Credit: Cragman

As we made the southerly turn at Ediza Lake and began heading uphill to Iceberg, the altitude began to hit him a bit, and in my mind, I began to have a few concerns. We made it to Iceberg at 0900, and as far as I was concerned, Bob had passed the test with flying colors. Now I needed to test him on some off trail terrain.

We quickly set up our camp at the same spot Cup and I had used last year…right at the outlet. Then we spent a little time scoping our objectives.

Credit: Cragman

Credit: Cragman

Credit: Cragman

I had planned on hitting the shoulder between the steep gully/drainage (which Cup and I had searched) coming down from the glacier below Eichorn....and Cecile Lake. However, it was clear that a fair amount of that area was still covered in snow....it would be pointless to go up there and not be able to see it all.

At that point, I suggested we search the group of trees between our campsite and the base of the snowfield on the southwest shore of Iceberg, then onto the snowfield itself. This would put Bob on un-trailed, steep terrain…..so I could see how he managed. He was flawless.

Bob skirting steep terrain above Iceberg....and one of our mosquito co...
Bob skirting steep terrain above Iceberg....and one of our mosquito companions on the lens
Credit: Cragman

After searching the trees, we entered the snow and talus field below the cliff band that Cup and I had covered last season. Bob stayed to the north side of the snow as I began ascending towards the bottom of that drainage gully, which was still laden with a fair amount of snow. Here's a few shots looking up and down from the base of the gully...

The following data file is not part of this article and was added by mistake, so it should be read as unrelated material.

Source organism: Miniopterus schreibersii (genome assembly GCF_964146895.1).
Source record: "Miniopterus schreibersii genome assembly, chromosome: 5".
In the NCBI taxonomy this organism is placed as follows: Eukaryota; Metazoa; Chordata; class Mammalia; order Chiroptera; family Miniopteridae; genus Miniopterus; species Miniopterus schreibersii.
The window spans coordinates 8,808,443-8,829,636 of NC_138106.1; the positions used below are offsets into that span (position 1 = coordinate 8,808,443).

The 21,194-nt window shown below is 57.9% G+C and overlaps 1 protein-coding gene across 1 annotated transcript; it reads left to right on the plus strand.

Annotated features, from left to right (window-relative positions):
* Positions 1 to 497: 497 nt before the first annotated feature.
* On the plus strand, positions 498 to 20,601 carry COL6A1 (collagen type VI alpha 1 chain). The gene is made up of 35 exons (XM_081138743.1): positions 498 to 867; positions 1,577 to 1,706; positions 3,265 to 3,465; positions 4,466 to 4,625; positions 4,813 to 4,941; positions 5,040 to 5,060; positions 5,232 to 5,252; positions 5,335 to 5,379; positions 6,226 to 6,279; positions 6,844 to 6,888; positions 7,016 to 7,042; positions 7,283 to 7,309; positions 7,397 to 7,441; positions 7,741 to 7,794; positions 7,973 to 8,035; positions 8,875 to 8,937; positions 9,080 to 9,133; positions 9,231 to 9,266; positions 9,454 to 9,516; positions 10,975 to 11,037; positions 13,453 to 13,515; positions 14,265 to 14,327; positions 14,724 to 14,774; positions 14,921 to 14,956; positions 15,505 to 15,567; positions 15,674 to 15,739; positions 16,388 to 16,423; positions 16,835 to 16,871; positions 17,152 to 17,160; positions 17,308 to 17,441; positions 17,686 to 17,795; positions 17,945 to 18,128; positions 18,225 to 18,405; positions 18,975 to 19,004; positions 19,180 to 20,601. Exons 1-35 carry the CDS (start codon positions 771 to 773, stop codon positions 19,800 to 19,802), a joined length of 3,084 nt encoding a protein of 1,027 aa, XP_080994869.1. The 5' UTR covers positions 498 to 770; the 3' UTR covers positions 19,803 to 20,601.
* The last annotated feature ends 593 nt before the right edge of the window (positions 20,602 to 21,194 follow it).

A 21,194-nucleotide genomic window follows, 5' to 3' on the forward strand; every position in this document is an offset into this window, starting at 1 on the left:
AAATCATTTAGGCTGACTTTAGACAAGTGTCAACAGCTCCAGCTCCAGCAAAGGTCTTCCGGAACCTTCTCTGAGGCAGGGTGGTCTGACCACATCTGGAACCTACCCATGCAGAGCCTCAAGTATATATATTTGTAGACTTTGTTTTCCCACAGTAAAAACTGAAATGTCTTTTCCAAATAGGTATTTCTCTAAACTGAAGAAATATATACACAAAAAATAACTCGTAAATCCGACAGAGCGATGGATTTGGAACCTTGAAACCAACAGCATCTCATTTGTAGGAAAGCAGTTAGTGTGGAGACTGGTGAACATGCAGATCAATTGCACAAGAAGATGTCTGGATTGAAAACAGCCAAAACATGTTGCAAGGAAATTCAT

Credit: Cragman

Credit: Cragman

A few hundred feet from entering the gully, I made the decision to take a southerly exit off the snow, and ascend the cliff face, with the intent of gaining the ridge a few hundred feet above. I found loose but easy 3rd and 4th class climbing, and after 80 feet, I made a rather startling discovery….this nalgene bottle in an Outdoor Research sheath. From the fading on the sunny side, and the lack thereof on the dirt side, it appeared it had been there for only one winter.

Credit: Cragman

Credit: Cragman

Of course, I was immediately energized…..if we could prove this to be Matthew’s, it would shrink our search zone down DRAMATICALLY! I screamed out to Bob that I had found the bottle, and for him to join me. Minutes later he was at my side, and together we began ascending the cliff, looking for additional evidence.

Not 40 feet above the bottle, in a muddy seep, I spotted this pocket knife…which had clearly been there MUCH longer than the bottle.

Credit: Cragman

Looking down the cliff where the bottle was found...the seep in the foreground was where the knife was...you can see Bob's pack far below...

Credit: Cragman